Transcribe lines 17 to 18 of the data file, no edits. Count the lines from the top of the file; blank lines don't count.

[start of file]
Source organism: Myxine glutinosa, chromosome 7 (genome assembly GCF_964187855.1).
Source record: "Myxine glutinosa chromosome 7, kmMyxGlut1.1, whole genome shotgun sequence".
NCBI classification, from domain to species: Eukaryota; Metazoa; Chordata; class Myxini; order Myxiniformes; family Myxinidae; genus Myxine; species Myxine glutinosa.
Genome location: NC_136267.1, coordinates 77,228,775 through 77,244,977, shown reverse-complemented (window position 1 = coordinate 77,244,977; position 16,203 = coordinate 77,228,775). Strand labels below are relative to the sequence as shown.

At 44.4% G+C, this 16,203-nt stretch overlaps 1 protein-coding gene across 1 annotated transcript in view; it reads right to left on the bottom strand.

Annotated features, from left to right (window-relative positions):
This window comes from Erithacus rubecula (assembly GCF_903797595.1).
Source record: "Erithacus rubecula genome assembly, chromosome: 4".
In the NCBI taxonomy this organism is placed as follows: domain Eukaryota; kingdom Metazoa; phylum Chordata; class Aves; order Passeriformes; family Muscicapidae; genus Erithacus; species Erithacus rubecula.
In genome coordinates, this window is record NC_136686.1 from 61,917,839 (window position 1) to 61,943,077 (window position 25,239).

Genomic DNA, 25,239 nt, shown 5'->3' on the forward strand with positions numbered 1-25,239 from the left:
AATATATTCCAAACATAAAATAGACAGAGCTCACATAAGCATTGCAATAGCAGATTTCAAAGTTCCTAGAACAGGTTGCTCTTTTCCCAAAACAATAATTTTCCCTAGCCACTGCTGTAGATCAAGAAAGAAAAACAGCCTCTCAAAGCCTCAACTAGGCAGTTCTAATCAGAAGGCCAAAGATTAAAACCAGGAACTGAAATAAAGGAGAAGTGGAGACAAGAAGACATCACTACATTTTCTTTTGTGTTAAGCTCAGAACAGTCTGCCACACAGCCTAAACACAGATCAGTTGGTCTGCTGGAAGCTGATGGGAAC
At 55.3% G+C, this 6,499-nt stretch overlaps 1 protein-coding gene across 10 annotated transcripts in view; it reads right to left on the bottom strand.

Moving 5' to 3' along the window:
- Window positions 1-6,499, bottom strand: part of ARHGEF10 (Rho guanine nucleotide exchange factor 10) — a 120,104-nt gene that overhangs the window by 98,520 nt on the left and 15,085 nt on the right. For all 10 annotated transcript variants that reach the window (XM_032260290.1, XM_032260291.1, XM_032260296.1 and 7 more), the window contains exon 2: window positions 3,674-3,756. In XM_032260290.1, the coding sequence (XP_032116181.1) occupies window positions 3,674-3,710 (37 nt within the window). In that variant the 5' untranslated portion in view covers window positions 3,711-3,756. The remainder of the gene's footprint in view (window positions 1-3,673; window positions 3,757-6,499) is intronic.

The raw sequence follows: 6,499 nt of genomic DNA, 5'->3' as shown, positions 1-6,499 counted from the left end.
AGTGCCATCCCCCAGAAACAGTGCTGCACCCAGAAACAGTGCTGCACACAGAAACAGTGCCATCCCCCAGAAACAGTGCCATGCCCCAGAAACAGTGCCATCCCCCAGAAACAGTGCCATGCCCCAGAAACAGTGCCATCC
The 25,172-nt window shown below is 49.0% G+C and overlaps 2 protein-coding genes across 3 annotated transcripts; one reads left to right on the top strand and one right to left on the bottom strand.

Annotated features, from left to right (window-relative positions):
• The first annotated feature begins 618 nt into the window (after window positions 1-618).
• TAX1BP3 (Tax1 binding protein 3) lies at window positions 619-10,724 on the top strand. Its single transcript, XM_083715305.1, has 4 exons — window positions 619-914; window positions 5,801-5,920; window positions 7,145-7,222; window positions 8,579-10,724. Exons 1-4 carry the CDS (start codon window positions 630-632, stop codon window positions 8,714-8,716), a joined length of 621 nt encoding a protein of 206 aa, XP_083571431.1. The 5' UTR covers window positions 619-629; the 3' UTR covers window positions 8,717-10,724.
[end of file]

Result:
AGTGCCATCCCCCAGAAACAGTGCTGCACCCAGAAACAGTGCTGCACACAGAAACAGTGCCATCCCCCAGAAACAGTGCCATGCCCCAGAAACAGTGCCATCCCCCAGAAACAGTGCCATGCCCCAGAAACAGTGCCATCC
The 25,172-nt window shown below is 49.0% G+C and overlaps 2 protein-coding genes across 3 annotated transcripts; one reads left to right on the top strand and one right to left on the bottom strand.